#MeToo and Sexual Harassment in the Workplace in Recent Years

It has been almost four years since the #MeToo movement gained significant traction in media– a global movement in which survivors of sexual harassment and sexual assault shared their stories to bring attention to gender and sexual discrimination (in and out of the workplace), to start conversations, and to demand change for women, socially and legally.

The #MeToo hashtag was started in 2006 by New York activist Tarana Burke, who wanted to empower women and sexual-violence survivors by showing them that they are not alone, by uniting them with a platform to share their voice. The hashtag gained momentum once again in 2017, when actress Alyssa Milano reintroduced it as part of an anti-sexual harassment movement.

How has sexual harassment in the workplace changed since #MeToo?

According to a Harvard Business Review study of 250 women in the U.S. asking about their experience with sexual harassment in the workplace, 25% of women reported being sexually coerced in some form in 2016. When surveyed again in 2018, that number had declined to 16%. Reports of unwanted sexual attention in the workplace also decreased from 66% in 2016 to 25% in 2018. However, there was an increase in reports of gender harassment–behaviors not aimed at sexual cooperation but that convey insulting, hostile, and degrading attitudes about members of one gender.

What can Employers do?

Since #MeToo, many public and private employees have sought to address and improve their sexual harassment policies in the workplace and implement regular training sessions, like anti-harassment training, and provide more accessible resources for their employees.

Effective policies and regular training, however, may not always prevent harassment from taking place. What is an employer to do when it receives a complaint or report of harassment from an employee? Here’s a model list of best practices.

1. Promptly and thoroughly investigate every complaint.

And when in doubt, investigate. Take all complaints seriously and make each investigation a priority, even when the complaint is lodged by a habitual complainer or when the complaint seems frivolous. Not only does state and federal law require an employer to take action, but an investigation can also serve as an affirmative defense to legal claims that can potentially limit an employer’s liability. In the end, prompt investigations not only can reduce the risk of legal action, they can also help a company identify—and prevent—bigger problems and demonstrate to its workforce that it is committed to a safe and fair workplace.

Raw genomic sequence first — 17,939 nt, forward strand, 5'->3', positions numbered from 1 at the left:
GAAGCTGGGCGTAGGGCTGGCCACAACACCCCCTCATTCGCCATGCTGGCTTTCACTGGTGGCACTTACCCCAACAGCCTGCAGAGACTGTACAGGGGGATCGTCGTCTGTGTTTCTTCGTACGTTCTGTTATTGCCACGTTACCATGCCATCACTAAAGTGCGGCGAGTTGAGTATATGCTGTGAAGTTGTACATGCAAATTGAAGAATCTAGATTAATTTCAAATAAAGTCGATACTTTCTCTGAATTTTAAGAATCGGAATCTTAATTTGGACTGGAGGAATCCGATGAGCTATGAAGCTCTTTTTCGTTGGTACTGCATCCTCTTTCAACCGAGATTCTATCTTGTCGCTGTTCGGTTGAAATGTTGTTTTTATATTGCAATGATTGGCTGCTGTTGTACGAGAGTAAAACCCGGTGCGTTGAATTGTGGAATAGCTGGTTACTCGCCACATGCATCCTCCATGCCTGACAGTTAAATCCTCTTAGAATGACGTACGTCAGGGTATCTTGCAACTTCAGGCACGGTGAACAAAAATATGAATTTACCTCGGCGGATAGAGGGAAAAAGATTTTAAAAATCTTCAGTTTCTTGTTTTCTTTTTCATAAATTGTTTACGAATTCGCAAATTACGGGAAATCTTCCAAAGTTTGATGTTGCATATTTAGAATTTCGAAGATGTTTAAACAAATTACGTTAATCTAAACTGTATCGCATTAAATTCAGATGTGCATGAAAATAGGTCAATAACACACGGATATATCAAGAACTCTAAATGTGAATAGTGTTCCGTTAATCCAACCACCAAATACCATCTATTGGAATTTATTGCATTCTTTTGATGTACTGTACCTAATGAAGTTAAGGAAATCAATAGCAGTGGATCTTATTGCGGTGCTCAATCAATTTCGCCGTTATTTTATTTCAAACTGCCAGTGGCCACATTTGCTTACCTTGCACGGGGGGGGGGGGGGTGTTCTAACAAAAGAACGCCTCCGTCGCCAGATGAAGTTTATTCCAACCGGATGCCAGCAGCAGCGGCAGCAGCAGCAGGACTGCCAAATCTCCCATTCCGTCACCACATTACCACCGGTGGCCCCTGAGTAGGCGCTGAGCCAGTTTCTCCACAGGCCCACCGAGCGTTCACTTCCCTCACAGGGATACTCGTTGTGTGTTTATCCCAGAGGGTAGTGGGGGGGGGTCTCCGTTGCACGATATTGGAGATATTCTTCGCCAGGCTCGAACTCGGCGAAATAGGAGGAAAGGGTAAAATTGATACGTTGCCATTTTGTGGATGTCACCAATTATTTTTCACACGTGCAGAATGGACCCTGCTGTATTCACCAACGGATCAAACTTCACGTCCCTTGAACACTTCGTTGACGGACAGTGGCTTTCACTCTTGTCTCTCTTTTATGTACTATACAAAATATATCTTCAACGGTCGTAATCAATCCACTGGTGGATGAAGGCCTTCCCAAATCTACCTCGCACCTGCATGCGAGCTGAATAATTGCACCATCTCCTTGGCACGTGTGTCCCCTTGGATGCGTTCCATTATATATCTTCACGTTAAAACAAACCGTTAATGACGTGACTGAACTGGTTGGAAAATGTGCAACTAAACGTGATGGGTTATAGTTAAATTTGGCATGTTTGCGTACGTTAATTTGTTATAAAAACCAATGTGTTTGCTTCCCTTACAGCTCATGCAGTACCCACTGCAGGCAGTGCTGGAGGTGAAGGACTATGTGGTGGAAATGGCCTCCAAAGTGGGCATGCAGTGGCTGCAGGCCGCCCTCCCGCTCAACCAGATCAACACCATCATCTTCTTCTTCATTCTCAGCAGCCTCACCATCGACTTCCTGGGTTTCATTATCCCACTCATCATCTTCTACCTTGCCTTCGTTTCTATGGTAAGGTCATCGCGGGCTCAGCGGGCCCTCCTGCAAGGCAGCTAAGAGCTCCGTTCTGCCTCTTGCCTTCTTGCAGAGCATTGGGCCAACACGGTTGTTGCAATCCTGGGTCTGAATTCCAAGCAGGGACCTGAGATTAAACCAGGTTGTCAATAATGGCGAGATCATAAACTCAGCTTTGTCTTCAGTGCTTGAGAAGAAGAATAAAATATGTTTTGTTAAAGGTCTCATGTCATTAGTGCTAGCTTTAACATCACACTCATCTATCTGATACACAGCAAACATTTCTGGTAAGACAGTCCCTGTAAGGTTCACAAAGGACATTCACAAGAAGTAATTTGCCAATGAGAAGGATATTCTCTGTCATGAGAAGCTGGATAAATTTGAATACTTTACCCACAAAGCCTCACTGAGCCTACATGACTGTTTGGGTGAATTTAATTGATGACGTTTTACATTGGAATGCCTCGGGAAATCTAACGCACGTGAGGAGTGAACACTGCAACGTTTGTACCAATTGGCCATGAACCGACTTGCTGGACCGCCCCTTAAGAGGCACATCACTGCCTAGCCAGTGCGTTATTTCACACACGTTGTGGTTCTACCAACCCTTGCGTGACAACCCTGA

2. Carefully plan the investigation.

An employer must clearly define the purpose and scope of the investigation. The following questions can help an employer through this initial planning process: What is being investigated? What policies or guidelines apply to this investigation? Who will conduct the investigation? Who will be interviewed, and in what order? What documents should be reviewed or gathered? Is any interim action necessary, such as paid or unpaid leave? What confidentiality issues need to be observed? Should legal counsel be retained?

3. Select an Appropriate Investigator.

Not all investigations are created equally, and an employer has a variety of options in determining who should lead or conduct any particular investigation. Should an employer allow its own HR personnel or in-house counsel to conduct the investigation? Or should it hire an HR consultant or outside legal counsel? An employer should consider the type of misconduct involved and a potential investigator’s experience or expertise with that subject matter. Also critical are the job titles and positions of the employees involved in the misconduct and the relationship the potential investigator had or has with those employees.

4. Basic rules for all interviews.

At the outset of each interview, communicate a planned message that sets forth a brief explanation of the nature of the investigation, the company’s legal obligation (or desire) to conduct the investigation, and a brief summary of the investigation process. The investigator should also inform each interviewee that he or she is protected from retaliation or other adverse actions for participating in the investigation.

In general, the investigator should prepare an outline of questions to ask each employee interviewed. The questions, ideally, are open-ended, seeking to elicit facts, not subjective opinion. The investigator’s demeanor and tone should at all times remain neutral and professional. The investigator should request supporting evidence during each interview – photographs, e-mails, notes, calendar entries, etc.